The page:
During the high jump final, Murali also kept a close watch on Tejaswin’s approach before take-off and the mid-mark during the run-up.
Shared News: August 11, 2022 11:43:58 am
CWG high jump bronze medallist Tejaswin with coach Sivasankaran Murali.
Commonwealth Games silver medallist long jumper Sreeshankar’s coach and father Sivasankaran Murali isn’t someone who likes to dwell on the past. Despite being publicly sacked by the Athletics Federation of India after his son’s poor show at the Tokyo Olympics, he holds no grudges.
Just ahead of the CWG in Birmingham, the Indians were left in a lurch after Russian jumps coach Dennis Kapustin was denied a visa by UK authorities amid the ongoing war in Ukraine. But Murali, whose name was on the personal coaches’ list, stepped up and offered to guide the young jump contingent which returned with India’s best medal haul at the Games.
Tejaswin Shankar, who bagged India’s first CWG high jump medal, gave coach Murali along warm hug during his victory lap. It was his way of thanking his friend Sreeshankar’s father. More than his coaching, young Shankar was impressed by the former triple jumper’s work ethic and enthusiasm.
“When I met him at Birmingham, the first thing he told me was: ‘I don’t know much about high jump but I will be the first one to come to the stadium and last one to leave during your competitions’. That’s exactly what he did throughout for all the jumpers,” says Tejaswin.
That was all the youngster needed. His Kansas State University coach Cliff Rovelto was following his jumps from a different continent. “It makes a huge difference to have a familiar face in the crowd. During competitions, your heart goes into overdrive and you need someone to give you some feedback. His presence made a huge difference for me,” admits the bronze medallist.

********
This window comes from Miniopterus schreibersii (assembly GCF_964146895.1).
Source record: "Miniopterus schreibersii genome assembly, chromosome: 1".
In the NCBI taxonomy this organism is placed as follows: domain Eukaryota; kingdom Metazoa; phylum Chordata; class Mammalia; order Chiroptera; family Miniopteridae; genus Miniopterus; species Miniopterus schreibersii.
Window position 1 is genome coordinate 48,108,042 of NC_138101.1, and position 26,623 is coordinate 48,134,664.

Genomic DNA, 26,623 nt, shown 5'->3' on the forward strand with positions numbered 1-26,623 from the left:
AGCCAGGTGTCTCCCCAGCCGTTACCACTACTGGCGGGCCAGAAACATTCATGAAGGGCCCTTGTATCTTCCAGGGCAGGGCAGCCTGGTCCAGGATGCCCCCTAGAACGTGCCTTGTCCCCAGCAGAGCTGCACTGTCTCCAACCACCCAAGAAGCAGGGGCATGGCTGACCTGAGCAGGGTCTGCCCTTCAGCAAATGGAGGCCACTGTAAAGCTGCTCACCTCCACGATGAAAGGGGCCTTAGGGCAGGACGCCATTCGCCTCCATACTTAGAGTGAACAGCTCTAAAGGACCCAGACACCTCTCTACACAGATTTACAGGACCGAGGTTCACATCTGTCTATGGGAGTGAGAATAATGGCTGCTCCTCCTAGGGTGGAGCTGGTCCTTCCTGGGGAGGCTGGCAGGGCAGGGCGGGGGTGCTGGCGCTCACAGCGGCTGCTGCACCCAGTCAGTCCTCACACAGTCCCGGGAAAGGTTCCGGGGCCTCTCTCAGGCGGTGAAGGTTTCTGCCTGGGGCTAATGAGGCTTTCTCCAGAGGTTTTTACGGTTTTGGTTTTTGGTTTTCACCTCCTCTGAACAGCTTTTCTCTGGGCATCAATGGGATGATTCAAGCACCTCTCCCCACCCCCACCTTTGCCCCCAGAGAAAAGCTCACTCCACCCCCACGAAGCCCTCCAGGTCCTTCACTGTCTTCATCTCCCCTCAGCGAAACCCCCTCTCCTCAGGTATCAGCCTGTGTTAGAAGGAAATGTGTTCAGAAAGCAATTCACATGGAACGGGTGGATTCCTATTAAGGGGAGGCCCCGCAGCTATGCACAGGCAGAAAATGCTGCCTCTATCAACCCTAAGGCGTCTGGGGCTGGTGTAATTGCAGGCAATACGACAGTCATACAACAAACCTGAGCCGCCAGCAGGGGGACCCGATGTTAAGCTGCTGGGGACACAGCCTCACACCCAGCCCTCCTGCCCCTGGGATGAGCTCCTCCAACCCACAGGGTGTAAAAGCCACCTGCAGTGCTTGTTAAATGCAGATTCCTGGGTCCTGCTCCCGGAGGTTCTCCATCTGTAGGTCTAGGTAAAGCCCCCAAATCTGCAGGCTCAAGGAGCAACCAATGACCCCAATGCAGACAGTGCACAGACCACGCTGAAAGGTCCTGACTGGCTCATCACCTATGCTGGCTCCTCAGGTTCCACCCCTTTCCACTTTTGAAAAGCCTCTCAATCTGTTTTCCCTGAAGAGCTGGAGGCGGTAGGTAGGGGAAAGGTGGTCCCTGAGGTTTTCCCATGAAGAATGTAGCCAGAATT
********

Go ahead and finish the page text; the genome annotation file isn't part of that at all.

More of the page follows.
During the high jump final, Murali also kept a close watch on Tejaswin’s approach before take-off and the mid-mark during the run-up. He had to ensure Tejaswin cranked up the speed just before take-off to get maximum purchase. “I mark my run up midpoint with a tape but during the actual jump, you have to do the calculation in your mind. You can’t keep your eye on the marking. He was there to tell me I was doing it right,” explained Tejaswin.
Coach Murali obviously had a bigger role to play in triple jump, a sport he knows like the back of his hand. He was present at all of the warm-ups, workouts and competitions.
One-two finishers Eldhose Paul and Abdulla Aboobacker already share a good bond with Murali who meets them regularly on the domestic circuit. “He took care of the whole jumps squad there. We could reach out to him for anything at any time. He definitely played a big role in me performing well and winning the medal there,” says Tejaswin.
As far as the sacking and reinstatement is concerned, Murali feels all is well that ends well.” The federation is now supporting us a lot. Those things are in the past now,” he had said before leaving for Birmingham.